Am 29.12.2016 veröffentlicht
“He told us to imagine no possessions, and there he was, with millions of dollars and yachts and farms and country estates, laughing at people like me who had believed the lies and bought the records and built a big part of their lives around his music”
Mark David Chapman Lyrics: “IMAGINE” (updated slightly)
Imagine there’s no bullshit
No commie millionaires
With 270 million invested In real estate, antiques and shares.
Imagine no bullshit “philosophers”
No fake”capitalist” commie Jews
Communizing America through immigration
While they clean up we lose. Imagine no “outsourcing”
The way it used to be Imagine a living wage,
Our very own industry.
Imagine a replacement birth rate
A healthy middle and working class
No abortion or pornography
Not just “peddle your ass”.
Imagine healthy children
No “gay marriage” too
Imagine a healthy family
Minus the filthy Jew.
Imagine the old-fashioned virtues
It’s easy if you try
Imagine love and devotion
Motherhood and apple pie.
Imagine all the commies
Machine-gunned on a beach
Suum cuique dare = Give what’s due to each. — – C. Porter (YouTube)
Marriage of Meinoud and Florrie Rost van Tonningen on 21 December 1940
By Carolyn Yeager, 14 October, 2011
The life of Florence Rost Van Tonningen, wife and widow of Dutch economist and military man M.M. Rost van Tonningen, displays the qualities of character, faithfulness and fearlessness that are the hallmark of heroic European women.
Her husband, loyal to his National Socialist and pro-Hitler beliefs, was murdered, without even the appearance of a trial, in circumstances which the Dutch government has decreed must remain secret until the year 2069.
The intrepid Florence was herself subject to persecution in the courts of her native Netherlands for distributing and possessing forbidden literature on the war. She tells her harrowing story of escape and survival in a paper presented to the 9th International Revisionist Conference.
Presented here is the more personal, last half of her paper, which can be found in it’s entirety at www.vho.org/GB/Journals/JHR/9/4/Rost427-438.html.
Excerpted from: For Holland and for Europe: The Life and Death of Dr. M.M. Rost van Tonningen
by FLORENCE S. ROST VAN TONNINGEN
Capture and Murder
M.M. Rost van Tonningen and I were married on December 21, 1940. ReichsFührer-SS Heinrich Himmler was best man. Our matrimonial vow echoed the SS oath: “Our honor is loyalty.”
Before the end came for the German Reich, my husband and I were given the chance to escape to Brazil. He refused, determined to see things through to the end and ready to take responsibility for his acts. Finally granted his wish, he took up arms as a member of the Dutch Waffen SS.
Although my husband had let me decide for myself whether I should flee with our two children to South America, naturally I declined. With the birth of my third child imminent, I made a perilous escape from advancing Polish troops across lands which the Germans had largely flooded to hinder the Allies’ progress. A German ship then brought me to the island of Terschelling, in West Frisia, far from the front.
There, in a small room, unaided and alone, I brought my third child into the world, hale and hardy. My husband was never to learn of the birth of this son.
Soon the people of the village knew, however. My child’s arrival was entered into the local register of births and, following the local custom, the town crier, after blowing on his great horn, proclaimed that the new-born child was the son of Rost van Tonningen. At virtually the same time the islanders learned of the official announcement of their country’s liberation by the Allies, and the streets blossomed with little Dutch flags.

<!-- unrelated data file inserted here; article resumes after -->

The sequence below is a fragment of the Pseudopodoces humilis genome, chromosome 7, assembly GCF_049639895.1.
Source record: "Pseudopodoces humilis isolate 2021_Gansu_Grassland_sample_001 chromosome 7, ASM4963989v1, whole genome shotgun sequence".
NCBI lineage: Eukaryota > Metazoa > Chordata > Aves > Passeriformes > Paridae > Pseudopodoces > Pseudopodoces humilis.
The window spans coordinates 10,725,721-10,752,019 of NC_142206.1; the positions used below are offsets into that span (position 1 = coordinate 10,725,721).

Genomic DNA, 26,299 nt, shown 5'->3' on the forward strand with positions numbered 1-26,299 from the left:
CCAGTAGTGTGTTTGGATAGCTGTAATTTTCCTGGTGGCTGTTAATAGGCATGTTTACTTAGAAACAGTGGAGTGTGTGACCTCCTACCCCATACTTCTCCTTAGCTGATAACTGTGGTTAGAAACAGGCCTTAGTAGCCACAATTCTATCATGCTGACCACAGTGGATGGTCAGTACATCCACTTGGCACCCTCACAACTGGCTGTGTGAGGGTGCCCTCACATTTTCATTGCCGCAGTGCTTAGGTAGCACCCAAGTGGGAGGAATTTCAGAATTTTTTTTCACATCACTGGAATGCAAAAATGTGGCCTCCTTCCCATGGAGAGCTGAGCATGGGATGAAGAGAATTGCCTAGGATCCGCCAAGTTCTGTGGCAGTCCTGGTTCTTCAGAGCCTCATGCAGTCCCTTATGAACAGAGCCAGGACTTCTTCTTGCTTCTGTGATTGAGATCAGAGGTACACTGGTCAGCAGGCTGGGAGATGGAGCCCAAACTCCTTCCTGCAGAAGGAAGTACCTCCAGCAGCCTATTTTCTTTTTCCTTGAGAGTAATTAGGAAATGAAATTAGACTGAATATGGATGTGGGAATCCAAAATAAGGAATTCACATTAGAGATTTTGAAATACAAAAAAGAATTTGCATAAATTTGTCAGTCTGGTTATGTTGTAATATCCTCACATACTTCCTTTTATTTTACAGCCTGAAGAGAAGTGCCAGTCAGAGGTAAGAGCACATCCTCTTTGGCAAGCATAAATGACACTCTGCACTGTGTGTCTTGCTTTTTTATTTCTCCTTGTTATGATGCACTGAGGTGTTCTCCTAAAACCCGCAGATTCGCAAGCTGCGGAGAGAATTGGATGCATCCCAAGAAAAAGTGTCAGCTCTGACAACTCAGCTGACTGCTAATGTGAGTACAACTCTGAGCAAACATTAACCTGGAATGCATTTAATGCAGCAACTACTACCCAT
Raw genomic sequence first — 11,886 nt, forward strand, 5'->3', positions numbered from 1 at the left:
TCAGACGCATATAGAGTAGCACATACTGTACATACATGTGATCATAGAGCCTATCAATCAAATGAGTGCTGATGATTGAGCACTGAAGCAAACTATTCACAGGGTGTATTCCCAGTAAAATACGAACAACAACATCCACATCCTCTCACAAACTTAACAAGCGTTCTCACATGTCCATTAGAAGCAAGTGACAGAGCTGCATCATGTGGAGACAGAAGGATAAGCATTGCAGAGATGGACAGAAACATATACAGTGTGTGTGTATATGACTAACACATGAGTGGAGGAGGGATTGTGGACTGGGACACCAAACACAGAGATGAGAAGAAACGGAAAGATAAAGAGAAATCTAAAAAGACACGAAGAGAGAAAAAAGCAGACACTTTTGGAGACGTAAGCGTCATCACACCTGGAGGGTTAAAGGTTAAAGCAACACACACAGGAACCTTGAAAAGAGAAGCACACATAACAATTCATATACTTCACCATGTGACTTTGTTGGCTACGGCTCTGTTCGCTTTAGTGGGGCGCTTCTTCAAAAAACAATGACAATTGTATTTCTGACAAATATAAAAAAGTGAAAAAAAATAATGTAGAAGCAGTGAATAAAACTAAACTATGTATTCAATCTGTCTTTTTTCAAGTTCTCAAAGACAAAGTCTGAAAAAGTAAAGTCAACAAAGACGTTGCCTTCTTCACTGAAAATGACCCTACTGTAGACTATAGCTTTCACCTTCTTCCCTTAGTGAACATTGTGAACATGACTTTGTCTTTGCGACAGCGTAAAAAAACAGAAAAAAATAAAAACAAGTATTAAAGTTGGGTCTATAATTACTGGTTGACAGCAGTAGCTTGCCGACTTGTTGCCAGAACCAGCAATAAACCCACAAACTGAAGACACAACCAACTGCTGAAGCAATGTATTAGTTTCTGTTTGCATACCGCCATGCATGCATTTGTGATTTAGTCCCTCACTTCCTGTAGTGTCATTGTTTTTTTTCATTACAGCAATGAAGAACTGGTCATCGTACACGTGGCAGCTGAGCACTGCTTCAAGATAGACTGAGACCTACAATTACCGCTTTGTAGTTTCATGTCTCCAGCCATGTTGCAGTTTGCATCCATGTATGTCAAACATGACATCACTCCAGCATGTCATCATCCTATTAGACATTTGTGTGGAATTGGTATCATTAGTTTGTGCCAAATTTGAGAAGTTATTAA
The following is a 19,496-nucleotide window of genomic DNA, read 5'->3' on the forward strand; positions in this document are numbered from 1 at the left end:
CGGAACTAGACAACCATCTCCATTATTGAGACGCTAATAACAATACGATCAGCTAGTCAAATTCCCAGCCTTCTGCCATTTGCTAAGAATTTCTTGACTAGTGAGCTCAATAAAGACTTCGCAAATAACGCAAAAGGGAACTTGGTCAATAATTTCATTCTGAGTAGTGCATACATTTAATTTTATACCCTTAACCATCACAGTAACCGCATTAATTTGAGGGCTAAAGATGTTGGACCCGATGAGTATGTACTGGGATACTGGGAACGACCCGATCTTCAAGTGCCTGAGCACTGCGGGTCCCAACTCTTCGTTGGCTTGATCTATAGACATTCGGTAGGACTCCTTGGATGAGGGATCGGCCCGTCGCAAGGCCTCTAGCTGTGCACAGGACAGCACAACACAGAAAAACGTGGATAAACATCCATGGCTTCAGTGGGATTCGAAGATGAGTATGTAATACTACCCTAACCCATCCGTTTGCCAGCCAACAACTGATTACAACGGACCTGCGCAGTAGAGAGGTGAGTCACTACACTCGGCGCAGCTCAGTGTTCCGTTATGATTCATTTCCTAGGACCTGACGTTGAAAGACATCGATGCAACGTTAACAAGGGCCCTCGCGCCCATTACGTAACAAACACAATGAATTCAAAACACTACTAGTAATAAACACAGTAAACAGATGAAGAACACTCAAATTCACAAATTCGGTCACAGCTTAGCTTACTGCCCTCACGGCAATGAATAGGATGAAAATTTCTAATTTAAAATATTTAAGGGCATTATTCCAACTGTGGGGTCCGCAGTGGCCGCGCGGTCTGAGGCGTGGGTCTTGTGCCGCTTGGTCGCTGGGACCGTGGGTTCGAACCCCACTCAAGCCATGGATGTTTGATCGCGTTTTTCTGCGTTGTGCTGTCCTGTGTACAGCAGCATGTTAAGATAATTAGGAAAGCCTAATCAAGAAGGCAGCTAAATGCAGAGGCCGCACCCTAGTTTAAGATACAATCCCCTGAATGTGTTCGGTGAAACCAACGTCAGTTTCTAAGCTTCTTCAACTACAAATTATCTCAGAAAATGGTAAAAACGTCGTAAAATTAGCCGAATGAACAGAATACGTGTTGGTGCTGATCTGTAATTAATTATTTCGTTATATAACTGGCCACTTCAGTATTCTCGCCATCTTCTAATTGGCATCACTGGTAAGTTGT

My husband was well known; his name adorned every Dutch bank note. The frenzied crowds, discovering that the wife of a notorious “collaborator” was in their midst, dragged my children and me from our room and would surely have lynched us in their wild hysteria had not the ship’s doctor of the German vessel which brought me to the island happened by in his car just then. Driving into the crowd, he pulled us into the car and drove off at high speed.
Since the Kriegsmarine had capitulated, there was no chance of escaping on the ship which had brought me to Terschelling; like the rest of the German warships in the harbor, it was under embargo. Even my brave rescuer believed there was no hope for me; he offered me a poison capsule.
There was, however, one German vessel at anchor there which hadn’t been seized, for it wasn’t a warship. I begged the captain to help my children and me escape. Without wasting any words he weighed anchor and we sailed off into the North Sea, negotiating dangerous minefields until we reached Cuxhafen, at the mouth of the Elbe. I was eager to reach Germany because I believed, following the death of Adolf Hitler on April 30, that the Allies might cease hostilities against the Reich and march, together with the remaining Waffen SS formations, against the Red Army. Himmler had transmitted just such a proposal, through Count Bernadotte, to the British and Americans, and my husband, close to the Reichsführer’s circle, had gotten wind of it. Like my children, I was half-dead with hunger and fatigue, but I still hoped that I would meet my husband somewhere in Germany. That was not to be, however. As I was to learn later, M.M. Rost van Tonningen died brutally at the hands of his captors.
Shortly after arriving at Cuxhaven, where my children and I were admitted to the hospital, I learned that I was about to be arrested and extradited by the British. With the help of a nurse I escaped and, fleeing by foot with my children along country roads, made my way to Goslar in the Harz, where I was reunited with my family. After a few days, however, I was arrested by the British and returned to the Netherlands. It was only after returning that I learned something of my husband’s fate.